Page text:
• Only an unashamed dogmatist would dare to assert that the issue has finally been resolved now, in favor of the view that, outside logic or mathematics, the method of modern science is the only method to employ in seeking knowledge. The dogmatist who made this assertion would have to be more than ashamed. He would have to blind himself to the fact that his own assertion was not established by the experimental method, nor made as an indisputable conclusion of mathematical reasoning or of purely logical analysis.
  • The Great Books show ... that even those thinkers of the past who are now often looked upon as the most reactionary, the medieval theologians, insisted, as Aristotle had before them, that the truth of any statement is its conformity to reality or fact, and that sense experience is required to discover the particular matters of fact that test the truth of general statements about the nature of things.
  • "In the knowledge of nature," Aristotle writes, the test of principles "is the unimpeachable evidence of the senses as to the fact." He holds that "lack of experience diminishes our power of taking a comprehensive view of the admitted facts. Hence those who dwell in the intimate association with nature and its phenomena grow more and more able to formulate, as the foundation of their theories, principles such as to admit of a wide and coherent development; while those whom devotion to abstract discussions has rendered unobservant of the facts are too ready to dogmatize on the basis of a few observations." Theories should be accredited, Aristotle insists, "only if what they affirm agrees with the facts."
  • The facts are indispensable; they are not sufficient. To solve a problem it is necessary to think. It is necessary to think even to decide what facts to collect. Even the experimental scientist cannot avoid being a liberal artist, and the best of them, as the great books show are men of imagination and of theory as well as patient observers of particular facts. ... critics have themselves frequently misunderstood the scientific method and have confused it with the aimless accumulation of facts.
  • The great books ... afford us the best examples of man's efforts to seek the truth, both about the nature of things and about human conduct, by methods other than those of experimental science; and because these examples are presented in the context of equally striking examples of man's efforts to learn by experiment ... the great books provide us with the best materials for judging whether the experimental method is or is not the only acceptable method of inquiry into all things.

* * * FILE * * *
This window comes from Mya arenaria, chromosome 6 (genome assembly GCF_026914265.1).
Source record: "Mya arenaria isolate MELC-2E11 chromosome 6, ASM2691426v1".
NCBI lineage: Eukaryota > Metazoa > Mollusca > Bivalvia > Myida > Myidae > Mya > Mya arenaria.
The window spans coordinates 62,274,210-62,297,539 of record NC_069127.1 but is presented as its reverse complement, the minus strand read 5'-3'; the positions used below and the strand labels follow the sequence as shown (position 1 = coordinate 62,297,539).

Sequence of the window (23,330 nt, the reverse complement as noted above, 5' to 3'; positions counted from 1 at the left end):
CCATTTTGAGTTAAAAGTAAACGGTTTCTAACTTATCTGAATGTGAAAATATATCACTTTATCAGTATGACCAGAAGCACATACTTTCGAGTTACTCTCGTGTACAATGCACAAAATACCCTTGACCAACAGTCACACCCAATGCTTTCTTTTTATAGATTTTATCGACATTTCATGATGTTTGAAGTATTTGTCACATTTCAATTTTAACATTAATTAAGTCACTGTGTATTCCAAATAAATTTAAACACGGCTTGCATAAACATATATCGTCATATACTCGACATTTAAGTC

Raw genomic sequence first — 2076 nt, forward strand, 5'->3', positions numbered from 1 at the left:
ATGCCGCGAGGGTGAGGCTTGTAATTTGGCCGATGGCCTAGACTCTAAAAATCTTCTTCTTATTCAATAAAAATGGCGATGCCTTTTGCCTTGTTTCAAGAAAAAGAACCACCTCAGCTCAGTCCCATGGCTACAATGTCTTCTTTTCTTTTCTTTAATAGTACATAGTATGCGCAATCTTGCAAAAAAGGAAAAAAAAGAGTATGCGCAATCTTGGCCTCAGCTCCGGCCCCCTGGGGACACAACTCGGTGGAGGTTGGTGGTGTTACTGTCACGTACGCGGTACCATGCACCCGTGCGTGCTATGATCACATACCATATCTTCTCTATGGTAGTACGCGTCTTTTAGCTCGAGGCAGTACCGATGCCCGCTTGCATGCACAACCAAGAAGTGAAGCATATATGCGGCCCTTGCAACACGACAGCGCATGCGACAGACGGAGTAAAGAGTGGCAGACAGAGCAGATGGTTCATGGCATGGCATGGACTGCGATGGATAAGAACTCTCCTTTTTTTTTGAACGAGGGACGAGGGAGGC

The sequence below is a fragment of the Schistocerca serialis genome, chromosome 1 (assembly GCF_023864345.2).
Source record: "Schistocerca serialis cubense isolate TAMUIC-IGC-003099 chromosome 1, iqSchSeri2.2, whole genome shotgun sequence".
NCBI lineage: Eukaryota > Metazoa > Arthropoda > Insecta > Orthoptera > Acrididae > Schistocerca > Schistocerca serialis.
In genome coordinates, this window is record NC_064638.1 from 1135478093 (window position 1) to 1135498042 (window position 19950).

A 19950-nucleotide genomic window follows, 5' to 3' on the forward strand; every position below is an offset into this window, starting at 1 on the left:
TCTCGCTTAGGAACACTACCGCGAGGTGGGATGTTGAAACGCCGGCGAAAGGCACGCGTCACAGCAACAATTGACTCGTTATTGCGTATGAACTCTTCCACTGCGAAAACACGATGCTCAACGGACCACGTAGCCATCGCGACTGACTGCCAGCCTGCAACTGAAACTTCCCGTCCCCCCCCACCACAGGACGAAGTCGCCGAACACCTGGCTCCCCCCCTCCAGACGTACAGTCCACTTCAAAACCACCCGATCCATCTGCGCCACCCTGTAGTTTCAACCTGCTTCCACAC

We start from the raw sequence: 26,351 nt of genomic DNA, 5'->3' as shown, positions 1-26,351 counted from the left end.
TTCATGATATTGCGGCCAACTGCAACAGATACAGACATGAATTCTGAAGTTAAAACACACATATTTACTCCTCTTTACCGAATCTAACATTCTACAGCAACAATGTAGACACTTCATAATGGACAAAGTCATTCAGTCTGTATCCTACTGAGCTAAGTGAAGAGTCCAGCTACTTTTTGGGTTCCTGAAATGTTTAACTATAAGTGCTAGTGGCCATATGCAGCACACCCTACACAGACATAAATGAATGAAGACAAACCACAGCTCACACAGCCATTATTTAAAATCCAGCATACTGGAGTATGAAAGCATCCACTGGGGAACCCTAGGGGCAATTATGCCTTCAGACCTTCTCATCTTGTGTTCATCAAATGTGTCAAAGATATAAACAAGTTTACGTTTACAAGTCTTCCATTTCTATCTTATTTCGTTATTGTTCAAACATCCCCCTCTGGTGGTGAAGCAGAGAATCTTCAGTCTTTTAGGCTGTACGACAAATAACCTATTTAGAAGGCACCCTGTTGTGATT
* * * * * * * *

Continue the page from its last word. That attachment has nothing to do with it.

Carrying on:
• The contemporary practices of scientific research, as well as the scientific efforts that the great books record, show beyond doubt that the method of controlled experiment under artificial conditions is not the only method used by men who regard themselves and are regarded as scientists. ... as the work of astronomers, biologists, and social scientists reveals, experiment in the strict sense is not always possible.
  • The rise of experimental science has not made the Great Conversation irrelevant. ... Science itself is part of the Great Conversation.
  • Because of experimental science we know a very large number of things about the natural world of which our predecessors were ignorant. In the great books we can observe the birth of science, applaud the development of the experimental technique, and celebrate the triumphs it has won. But we can also note the limitations of the method and mourn the errors that its misapplication has caused. We can distinguish the outlines of those great persistent problems that the method ... may never solve and find the clues to their solutions offered by other methods and other disciplines.
  • Liberal education was aristocratic in the sense that it was the education of those who enjoyed leisure and political power. If it was the right education for those who had leisure and political power, then it is the right education for everybody today.
  • All should be well acquainted with and each in his measure actively and continuously engaged in the Great Conversation that man has had about what is and should be.
  • Criticisms that I have mentioned come to the same thing: that liberal education is too good for the people.
  • The more logical and determined ... critics will confess that they believe that the great mass of mankind is and of right ought to be condemned to a modern version of natural slavery. Hence there is not use wasting educational effort upon them. They should be given training as will be necessary to enable them to survive.
  • Because the bulk of mankind has never had the chance to get a liberal education, it cannot be "proved" that they can get it. Neither can it be "proved" that they cannot. The statement of the ideal, however, is of value in indicating the direction that education should take.
  • The products of American high schools are illiterate; and a degree from a famous college or university is no guarantee that the graduate is in any better case. One of the most remarkable features of American society is that the difference between the "uneducated" and the "educated" is so slight.